Before our recent Fargo trip, I made a list in my head of restaurants to check out while we were there; places that were either new since our last visit or those I’d been wanting to try, but just hadn’t yet. Mezzaluna, Maxwell’s, Sarello’s (actually across the river in Moorhead, MN) and Red Raven Espresso Parlor topped the list.
Disappointingly, Sarello’s was closed all week for the holiday and with limited time, we never made it to Maxwell’s. However, we were able to cross Mezzaluna and Red Raven off our list, and we’ll definitely go back to both. Mezzaluna was a great place for happy hour with a bar menu that included a very well-seasoned, hearty portabella mushroom “burger” with homemade tots—either potato-asiago or sweet potato (I got one, my mom the other, and we shared—I preferred the sweet potato). Some nice wine and beer options were discounted and their dessert menu had several tiny, two-bite-sized selections, so heck, why not? Two bites of blueberry pie with lemon curd bliss!
But my meal at Red Raven was the one that left me craving it over and over again! The Sloppy Duck (mock duck) sandwich was spicy deliciousness that I knew I must attempt to recreate at home. The Red Raven Espresso Parlor is a worker-owned and run espresso place in an old fire station with a funky interior displaying the works of local artists, and out the side door, a peaceful, flower-filled courtyard patio. They also have live music, in fact, that evening was to be open mic night for original music—how cool! The food appeared to be exclusively vegetarian, which meant I had choices! I love choices!
Not expecting such a generous-sized sandwich, I added a side of quinoa tabouli and while the sandwich with its accompanying baby carrots and pickle spears was a meal in itself, I wasn’t sorry. This was the best and freshest tasting tabouli I’ve ever had! Pete’s artichoke and hummus sandwich was excellent too, but didn’t linger in my memory like the Sloppy Duck. The day was too hot and humid for the Red Raven’s namesake espresso, but our thirst was thoroughly quenched with large glasses of Italian soda over ice—we both chose cherry and it was the perfect refreshing beverage to cool us off and balance the bold flavors of our lunch!
Here’s my attempt at duplicating that crave-worthy sandwich. I think it’s close, and more importantly, it’s delicious! Both Pete and I enthusiastically agreed!
Spicy Mock Duck Sloppy Joes
The Red Raven’s version was served on sliced bread—good quality, artisan bread. It was wonderful, but really too filling for me. I made the switch to a small, crusty whole wheat bun, but if you’re hankering for a large meal, big slices of bread would be a great choice! Mock duck, which is made mostly from wheat gluten and spices, can be found canned in the Asian or gourmet section of a well-stocked grocery store. It also can be found at Asian markets or your local co-op or natural food store, but my experience is that it’s about half the price if you can find it at a grocery store. The Cub Foods near me has it for less than $2.50/can and I’ve see it priced over $5/can other places.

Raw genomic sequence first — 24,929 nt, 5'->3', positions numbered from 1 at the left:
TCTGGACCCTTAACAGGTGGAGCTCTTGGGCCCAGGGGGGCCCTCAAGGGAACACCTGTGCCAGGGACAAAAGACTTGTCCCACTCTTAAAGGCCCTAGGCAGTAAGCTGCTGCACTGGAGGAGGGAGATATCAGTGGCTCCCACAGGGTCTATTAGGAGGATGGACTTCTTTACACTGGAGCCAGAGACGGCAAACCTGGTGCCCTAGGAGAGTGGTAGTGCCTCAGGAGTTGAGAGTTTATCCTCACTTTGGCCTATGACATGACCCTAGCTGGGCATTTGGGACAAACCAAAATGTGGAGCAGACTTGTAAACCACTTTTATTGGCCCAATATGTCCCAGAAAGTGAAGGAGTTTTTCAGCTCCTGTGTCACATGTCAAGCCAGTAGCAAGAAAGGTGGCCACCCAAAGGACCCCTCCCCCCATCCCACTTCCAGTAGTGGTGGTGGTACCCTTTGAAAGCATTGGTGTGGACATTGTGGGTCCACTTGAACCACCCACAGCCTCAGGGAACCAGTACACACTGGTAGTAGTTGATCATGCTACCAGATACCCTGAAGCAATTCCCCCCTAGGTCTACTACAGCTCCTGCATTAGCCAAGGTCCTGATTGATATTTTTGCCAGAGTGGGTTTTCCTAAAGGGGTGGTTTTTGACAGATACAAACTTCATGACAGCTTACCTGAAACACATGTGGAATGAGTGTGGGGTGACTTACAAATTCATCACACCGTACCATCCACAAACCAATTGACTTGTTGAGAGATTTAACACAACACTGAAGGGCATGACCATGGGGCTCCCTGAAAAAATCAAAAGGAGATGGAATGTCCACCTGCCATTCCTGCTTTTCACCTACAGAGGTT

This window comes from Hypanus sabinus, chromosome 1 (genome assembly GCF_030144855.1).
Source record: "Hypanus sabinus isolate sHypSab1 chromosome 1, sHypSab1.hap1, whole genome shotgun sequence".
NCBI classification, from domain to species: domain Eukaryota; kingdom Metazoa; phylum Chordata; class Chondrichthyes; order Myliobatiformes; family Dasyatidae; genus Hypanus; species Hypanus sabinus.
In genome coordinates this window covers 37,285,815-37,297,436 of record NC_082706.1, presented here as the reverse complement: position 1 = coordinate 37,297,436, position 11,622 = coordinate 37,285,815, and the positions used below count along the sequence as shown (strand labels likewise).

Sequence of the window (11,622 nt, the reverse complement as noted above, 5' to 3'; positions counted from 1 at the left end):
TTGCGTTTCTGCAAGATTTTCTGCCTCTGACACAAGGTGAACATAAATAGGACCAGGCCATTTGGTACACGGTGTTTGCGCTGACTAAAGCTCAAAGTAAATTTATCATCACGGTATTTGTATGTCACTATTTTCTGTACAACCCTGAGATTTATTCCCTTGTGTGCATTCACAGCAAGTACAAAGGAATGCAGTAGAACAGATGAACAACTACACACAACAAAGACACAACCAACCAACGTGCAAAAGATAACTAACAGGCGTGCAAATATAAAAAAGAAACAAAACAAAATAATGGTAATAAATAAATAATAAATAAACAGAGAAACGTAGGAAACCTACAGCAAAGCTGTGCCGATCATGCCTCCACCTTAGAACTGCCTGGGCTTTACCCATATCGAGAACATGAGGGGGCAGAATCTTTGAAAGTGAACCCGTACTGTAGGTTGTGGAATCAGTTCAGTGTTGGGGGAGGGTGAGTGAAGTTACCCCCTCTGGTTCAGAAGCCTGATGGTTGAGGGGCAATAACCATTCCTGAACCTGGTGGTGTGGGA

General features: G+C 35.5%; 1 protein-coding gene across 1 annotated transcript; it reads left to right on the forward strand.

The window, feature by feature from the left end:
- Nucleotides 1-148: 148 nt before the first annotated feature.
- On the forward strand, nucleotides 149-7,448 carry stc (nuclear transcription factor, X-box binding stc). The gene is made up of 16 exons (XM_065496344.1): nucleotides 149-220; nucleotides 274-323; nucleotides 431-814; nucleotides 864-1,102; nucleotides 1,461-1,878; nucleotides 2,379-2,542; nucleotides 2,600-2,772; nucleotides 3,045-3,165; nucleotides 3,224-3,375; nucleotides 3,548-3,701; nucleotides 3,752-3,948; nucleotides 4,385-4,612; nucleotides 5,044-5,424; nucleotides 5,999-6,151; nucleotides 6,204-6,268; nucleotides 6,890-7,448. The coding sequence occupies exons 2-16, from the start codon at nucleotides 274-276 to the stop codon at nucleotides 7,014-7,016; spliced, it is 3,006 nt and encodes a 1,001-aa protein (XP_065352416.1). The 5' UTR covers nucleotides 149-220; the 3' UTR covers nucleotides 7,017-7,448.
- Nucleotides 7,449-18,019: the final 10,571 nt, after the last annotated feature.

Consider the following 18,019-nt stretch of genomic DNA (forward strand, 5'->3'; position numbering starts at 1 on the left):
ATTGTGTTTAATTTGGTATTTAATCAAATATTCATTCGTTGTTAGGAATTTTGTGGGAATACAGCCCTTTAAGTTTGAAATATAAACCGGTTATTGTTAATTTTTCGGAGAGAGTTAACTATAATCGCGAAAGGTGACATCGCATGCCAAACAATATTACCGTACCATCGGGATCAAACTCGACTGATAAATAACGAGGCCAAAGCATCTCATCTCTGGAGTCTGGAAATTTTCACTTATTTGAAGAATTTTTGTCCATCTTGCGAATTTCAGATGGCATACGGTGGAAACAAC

2 10 oz. cans mock duck, drained, liquid reserved
1 tablespoon neutral oil, such as grape seed or safflower
1 medium onion, chopped
½ red bell pepper, chopped
1 jalapeño pepper, minced, include all the seeds (yee haw!)
1-2 cloves garlic, minced
1 cup organic ketchup
1 ½ tablespoon apple cider vinegar
1 tablespoon yellow mustard
1 tablespoon vegetarian Worcestershire sauce (Annie’s Naturals is my favorite)
1 tablespoon tomato paste
1 teaspoon organic brown sugar
1 teaspoon chili powder
½ to 1 teaspoon salt
Freshly ground black pepper, to taste
Crusty, toasted whole wheat buns or artisan bread slices, for serving
Placed drained mock duck in bowl of food processor. Pulse a few times to break it up. Add a little of the mock duck liquid and process for just a couple seconds. Continue until it’s kind of a cooked hamburger consistency. Set aside.
Heat a large pan over medium heat. When hot, add oil. When oil is hot, add onion and cook until softened, about 4 minutes. Add bell pepper, jalapeño, and garlic and stir to combine. Add remaining ingredients, excluding buns/bread. Mix together and increase heat until mixture boils. Cover and reduce heat. Simmer mixture for about 20 minutes, stirring occasionally. Remove cover and simmer 10 minutes more. If too thick, stir in a little of the remaining mock duck liquid.
Serve hot on crusty, toasted whole wheat buns or bread, topped with pickles if you like, such as these. A fresh salad of julienned kohlrabi, scallion, and leaf lettuce with a light dressing rounds out the meal. Serves 4-6. And it’s even better the next day!